It’s always a pleasure to read the letters and notes that often accompany donations to the National Medal of Honor Museum. Many of you recount your own experiences with a Medal recipient – on the battlefield or at a conference or in a classroom. It’s clear that those encounters make a lasting impression.
Lance Sijan was a classmate of mine at the Air Force Academy. He would receive the Medal of Honor, posthumously, for his actions in Vietnam a few years after we graduated and his courage has always been an inspiration to me. More recently, it has been a privilege to get to know so many recipients in person as our plans for the museum and education center have progressed.
“Each of these men did what they felt was right regardless of if they were going to be in danger or not. They have taught me to do more with my life,” wrote one student about the time he spent with a recipient. That is the kind of outcome we hope to achieve with visitors to the new museum. Our objective is a center that draws on the stories of Medal recipients to inspire visitors of all ages and to offer lessons about patriotism, leadership and courage. And about what it means to place service above self.
The museum has been designed to break even financially with annual attendance of 225,000, significantly below a projected annual visitation of 280,000. We believe, however, that the impact of the exhibits and programs planned for the new facilities can and should be felt across the country and around the world. As we welcome hundreds of thousands of visitors to Mount Pleasant each year, we can welcome millions to a virtual museum experience.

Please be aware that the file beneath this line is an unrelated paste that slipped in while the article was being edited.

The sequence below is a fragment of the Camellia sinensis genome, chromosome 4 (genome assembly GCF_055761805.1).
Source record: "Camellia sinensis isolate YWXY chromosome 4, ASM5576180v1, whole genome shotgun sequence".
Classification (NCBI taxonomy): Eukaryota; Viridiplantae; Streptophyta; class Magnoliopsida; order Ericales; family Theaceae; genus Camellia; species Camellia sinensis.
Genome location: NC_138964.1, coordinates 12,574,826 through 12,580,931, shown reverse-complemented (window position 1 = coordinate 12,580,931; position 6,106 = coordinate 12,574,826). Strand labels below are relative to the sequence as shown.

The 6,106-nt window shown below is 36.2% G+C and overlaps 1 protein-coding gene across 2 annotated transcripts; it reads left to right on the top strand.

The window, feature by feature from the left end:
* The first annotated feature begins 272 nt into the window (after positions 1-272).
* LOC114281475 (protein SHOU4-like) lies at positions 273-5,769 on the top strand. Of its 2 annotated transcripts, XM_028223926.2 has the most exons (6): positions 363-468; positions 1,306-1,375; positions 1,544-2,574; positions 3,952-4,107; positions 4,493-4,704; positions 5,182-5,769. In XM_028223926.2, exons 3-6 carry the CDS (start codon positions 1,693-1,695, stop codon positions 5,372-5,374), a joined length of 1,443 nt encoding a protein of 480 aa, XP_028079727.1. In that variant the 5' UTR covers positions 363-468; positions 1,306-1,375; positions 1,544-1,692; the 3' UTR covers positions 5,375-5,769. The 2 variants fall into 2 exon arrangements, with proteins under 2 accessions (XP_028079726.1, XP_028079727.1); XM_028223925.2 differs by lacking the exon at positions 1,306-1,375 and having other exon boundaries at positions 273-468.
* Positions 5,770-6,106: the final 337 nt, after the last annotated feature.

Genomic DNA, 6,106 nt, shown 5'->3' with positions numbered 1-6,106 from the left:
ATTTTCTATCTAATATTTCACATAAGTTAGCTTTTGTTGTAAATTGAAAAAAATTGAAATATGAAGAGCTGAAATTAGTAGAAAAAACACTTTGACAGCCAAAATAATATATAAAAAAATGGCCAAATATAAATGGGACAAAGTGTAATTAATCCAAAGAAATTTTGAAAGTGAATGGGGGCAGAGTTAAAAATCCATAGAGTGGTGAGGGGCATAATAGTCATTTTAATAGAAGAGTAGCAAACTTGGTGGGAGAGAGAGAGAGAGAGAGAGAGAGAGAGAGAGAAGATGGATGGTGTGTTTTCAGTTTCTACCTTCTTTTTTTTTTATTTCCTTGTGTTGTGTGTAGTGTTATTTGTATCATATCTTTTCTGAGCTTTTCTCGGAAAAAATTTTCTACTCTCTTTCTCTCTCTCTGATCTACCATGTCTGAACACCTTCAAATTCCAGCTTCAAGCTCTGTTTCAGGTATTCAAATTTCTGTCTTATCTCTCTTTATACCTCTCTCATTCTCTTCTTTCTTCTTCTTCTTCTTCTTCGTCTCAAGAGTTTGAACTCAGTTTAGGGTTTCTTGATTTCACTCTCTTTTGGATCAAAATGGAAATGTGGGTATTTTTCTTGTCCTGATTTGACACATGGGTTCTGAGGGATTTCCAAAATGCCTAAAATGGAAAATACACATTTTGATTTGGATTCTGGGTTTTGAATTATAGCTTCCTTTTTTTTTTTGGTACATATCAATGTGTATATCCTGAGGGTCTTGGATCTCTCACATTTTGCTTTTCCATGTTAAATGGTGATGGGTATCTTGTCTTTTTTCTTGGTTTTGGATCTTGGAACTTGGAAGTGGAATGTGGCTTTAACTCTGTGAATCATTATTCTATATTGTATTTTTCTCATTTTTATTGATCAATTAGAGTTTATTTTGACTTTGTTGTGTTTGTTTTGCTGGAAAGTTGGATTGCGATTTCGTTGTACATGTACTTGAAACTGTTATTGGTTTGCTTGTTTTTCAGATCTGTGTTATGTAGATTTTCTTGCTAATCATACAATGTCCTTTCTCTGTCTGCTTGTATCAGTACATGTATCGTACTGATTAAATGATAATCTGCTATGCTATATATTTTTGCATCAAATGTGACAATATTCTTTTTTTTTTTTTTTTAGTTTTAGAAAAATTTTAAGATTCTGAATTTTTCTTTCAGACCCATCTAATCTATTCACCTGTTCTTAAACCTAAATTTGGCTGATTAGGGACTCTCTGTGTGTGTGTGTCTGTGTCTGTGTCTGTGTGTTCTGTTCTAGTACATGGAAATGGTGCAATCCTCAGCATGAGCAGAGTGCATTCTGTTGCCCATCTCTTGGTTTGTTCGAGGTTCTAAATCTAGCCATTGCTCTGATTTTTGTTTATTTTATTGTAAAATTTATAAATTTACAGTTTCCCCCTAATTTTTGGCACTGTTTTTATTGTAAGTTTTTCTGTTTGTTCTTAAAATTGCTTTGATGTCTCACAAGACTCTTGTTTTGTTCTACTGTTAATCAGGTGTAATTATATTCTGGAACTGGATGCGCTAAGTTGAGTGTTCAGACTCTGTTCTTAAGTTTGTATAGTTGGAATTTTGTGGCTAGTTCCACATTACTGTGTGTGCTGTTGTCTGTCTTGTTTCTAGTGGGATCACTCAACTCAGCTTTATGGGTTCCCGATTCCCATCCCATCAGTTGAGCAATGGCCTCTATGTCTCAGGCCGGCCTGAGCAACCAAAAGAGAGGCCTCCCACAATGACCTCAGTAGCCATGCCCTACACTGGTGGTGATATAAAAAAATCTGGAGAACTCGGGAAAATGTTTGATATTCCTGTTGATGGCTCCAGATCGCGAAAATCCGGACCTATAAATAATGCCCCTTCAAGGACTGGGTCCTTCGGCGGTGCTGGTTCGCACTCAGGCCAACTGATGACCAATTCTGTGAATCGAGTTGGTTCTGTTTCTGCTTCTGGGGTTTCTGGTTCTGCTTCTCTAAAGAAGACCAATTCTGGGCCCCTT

There exists a rich trove of archival material – letters, journals and diaries, oral histories and other audio and video interviews, published material – which we can draw upon to create an interactive, emotional experience both on- and off-site.
Outreach initiatives are an important component of our plans for the new museum and education center. Electronic field trips and other distance learning efforts will expand significantly the reach of initiatives like the Congressional Medal of Honor Society’s Character Development program, not only into classrooms but also to service organizations and even into homes. But we have the opportunity to do so much more. We realize that there are many people who will be unable to visit – or revisit – the Mount Pleasant site. Our outreach initiative offers the opportunity for a virtual visit. Created for first time and repeat visitors, the virtual experience brings to life the stories of recipients and the values and ideals of the Medal.
The growth of our Facebook community and the comments we receive on our posts tell us that there’s an interest in and appetite for this kind of an initiative, which has the potential to touch not only every city and town in America, but every American anywhere in the world.
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Medal of Honor Recipient Luther Story’s Remains Identified After 73 Years
Luther Herschel Story Rank: Private First Class (posthumous promotion to corporal) Organization: US Army Conflict: Korean War Unit: A Company, 9th Infantry Regiment, 2nd Infantry Division Date of Action: September 1, 1950,